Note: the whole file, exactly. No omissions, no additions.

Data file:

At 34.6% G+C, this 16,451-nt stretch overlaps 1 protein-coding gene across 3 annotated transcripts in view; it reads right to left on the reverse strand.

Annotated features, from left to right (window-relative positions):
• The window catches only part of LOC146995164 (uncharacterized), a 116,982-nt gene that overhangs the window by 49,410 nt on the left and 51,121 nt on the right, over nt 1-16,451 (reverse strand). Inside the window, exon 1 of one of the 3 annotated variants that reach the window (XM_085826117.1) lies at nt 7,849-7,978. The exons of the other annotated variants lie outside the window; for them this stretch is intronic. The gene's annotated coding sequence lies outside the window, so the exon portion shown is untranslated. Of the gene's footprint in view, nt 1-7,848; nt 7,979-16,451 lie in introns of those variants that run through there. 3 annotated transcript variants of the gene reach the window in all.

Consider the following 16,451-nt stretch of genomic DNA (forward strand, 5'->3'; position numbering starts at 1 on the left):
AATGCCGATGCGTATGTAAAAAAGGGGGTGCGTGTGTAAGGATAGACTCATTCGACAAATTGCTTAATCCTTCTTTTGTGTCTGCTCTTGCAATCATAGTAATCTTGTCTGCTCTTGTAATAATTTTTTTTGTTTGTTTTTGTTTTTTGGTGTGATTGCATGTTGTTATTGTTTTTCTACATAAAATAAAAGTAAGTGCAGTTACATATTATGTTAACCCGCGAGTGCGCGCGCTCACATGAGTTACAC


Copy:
At 34.6% G+C, this 16,451-nt stretch overlaps 1 protein-coding gene across 3 annotated transcripts in view; it reads right to left on the reverse strand.

Annotated features, from left to right (window-relative positions):
• The window catches only part of LOC146995164 (uncharacterized), a 116,982-nt gene that overhangs the window by 49,410 nt on the left and 51,121 nt on the right, over nt 1-16,451 (reverse strand). Inside the window, exon 1 of one of the 3 annotated variants that reach the window (XM_085826117.1) lies at nt 7,849-7,978. The exons of the other annotated variants lie outside the window; for them this stretch is intronic. The gene's annotated coding sequence lies outside the window, so the exon portion shown is untranslated. Of the gene's footprint in view, nt 1-7,848; nt 7,979-16,451 lie in introns of those variants that run through there. 3 annotated transcript variants of the gene reach the window in all.

Consider the following 16,451-nt stretch of genomic DNA (forward strand, 5'->3'; position numbering starts at 1 on the left):
AATGCCGATGCGTATGTAAAAAAGGGGGTGCGTGTGTAAGGATAGACTCATTCGACAAATTGCTTAATCCTTCTTTTGTGTCTGCTCTTGCAATCATAGTAATCTTGTCTGCTCTTGTAATAATTTTTTTTGTTTGTTTTTGTTTTTTGGTGTGATTGCATGTTGTTATTGTTTTTCTACATAAAATAAAAGTAAGTGCAGTTACATATTATGTTAACCCGCGAGTGCGCGCGCTCACATGAGTTACAC